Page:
As a Berkeley undergrad, Carl Anderson couldn’t see a law career for the trees. Or, rather, the rocks.
“I had never met a lawyer before,” he says. “But my Boy Scouts summer camp was up in the Sierra and I just loved geology. That’s what I wanted to study when I went to Cal.”
But university coursework required Saturday hikes, which often conflicted with another abiding passion: Golden Bear football games. Anderson played trumpet in the marching band. Meanwhile, other challenges weren’t limited to climbing the Berkeley hills to map synclines and anticlines. He suffered bouts of poison oak, and “I was losing my eyesight in the mineralogy lab, trying to look through little binoculars and magnifiers at all these facets on all these stones.”
A career assessment test, quizzically, suggested that he become a farmer. He went back two years later, this time better prepared to appraise his interests and talents.
“Law came out way on top,” Anderson says.
And so marked the origins of a fruitful career. After law school, he spent a year in Germany on a Boalt fellowship before joining the Alameda County District Attorney’s Office. He served as a judge on the Alameda County Superior Court from 1975 to 1984, then was appointed to the state’s First District Court of Appeal in San Francisco—a post Anderson held until he retired in 1997.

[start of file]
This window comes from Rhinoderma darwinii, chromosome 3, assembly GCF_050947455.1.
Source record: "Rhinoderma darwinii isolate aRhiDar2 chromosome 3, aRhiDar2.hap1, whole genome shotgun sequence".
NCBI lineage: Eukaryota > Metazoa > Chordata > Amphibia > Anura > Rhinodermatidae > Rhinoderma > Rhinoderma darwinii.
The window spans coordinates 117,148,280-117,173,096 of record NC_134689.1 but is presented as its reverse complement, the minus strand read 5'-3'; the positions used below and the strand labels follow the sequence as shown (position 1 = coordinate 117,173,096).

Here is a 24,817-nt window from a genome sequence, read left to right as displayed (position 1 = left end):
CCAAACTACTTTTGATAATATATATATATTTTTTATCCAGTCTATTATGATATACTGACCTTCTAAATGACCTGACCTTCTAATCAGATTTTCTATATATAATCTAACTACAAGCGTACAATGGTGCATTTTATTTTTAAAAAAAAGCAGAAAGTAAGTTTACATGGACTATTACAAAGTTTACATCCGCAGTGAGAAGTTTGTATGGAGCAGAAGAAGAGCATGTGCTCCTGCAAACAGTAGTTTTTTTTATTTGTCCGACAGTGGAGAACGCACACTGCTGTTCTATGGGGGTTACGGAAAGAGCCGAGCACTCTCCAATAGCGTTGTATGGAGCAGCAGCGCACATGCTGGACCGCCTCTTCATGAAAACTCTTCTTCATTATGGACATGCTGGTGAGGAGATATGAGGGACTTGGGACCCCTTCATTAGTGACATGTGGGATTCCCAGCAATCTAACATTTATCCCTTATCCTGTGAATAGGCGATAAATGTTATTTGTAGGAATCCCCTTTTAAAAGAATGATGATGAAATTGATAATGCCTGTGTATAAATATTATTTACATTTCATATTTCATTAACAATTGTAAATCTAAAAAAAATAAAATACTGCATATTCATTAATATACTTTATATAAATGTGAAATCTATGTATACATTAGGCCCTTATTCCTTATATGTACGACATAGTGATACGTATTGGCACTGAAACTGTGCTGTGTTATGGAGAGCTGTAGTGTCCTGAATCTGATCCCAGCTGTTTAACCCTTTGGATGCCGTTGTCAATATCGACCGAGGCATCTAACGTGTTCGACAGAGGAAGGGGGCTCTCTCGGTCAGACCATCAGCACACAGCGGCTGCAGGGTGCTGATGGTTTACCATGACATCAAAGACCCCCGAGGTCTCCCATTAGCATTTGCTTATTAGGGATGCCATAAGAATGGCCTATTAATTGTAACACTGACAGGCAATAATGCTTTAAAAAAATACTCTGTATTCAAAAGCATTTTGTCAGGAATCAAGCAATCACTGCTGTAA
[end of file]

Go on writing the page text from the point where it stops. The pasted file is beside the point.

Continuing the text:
These days he’s arbitrating and mediating business disputes, putting in 20 to 60 hours per week.
“I sort of flunked retirement,” says Anderson, who lives in Piedmont with Margo, his wife of 52 years.
Never one to waste time, while on the Court of Appeal he wrote “Time on Appeal” (published by the American Bar Association and based on the experiences of five state intermediate appellate courts), posing suggestions to speed up judicial proceedings. When he joined the court, judges were laboring through a three-year case backlog.
“As far as the judges were concerned, we just had to work more,” Anderson says. “We decided that by doing 10 opinions per judge, per month, we’d be able to clear the backlog in a couple years. And we did.”
But the plan depended on superior court reporters filing transcripts more expeditiously—at the risk of being held in contempt of court.
“We didn’t want to be heavy-handed and force fines on court reporters, but we wanted some cooperation,” Anderson recalls. “Ultimately, we were able to get it.”
Long before that, Boalt imparted some important lessons.
“You learn to ask a lot of questions and to be inquisitive,” he says. “And you learn that maybe your first impression isn’t always the right impression.”
Even if it takes poison oak to drive home the point.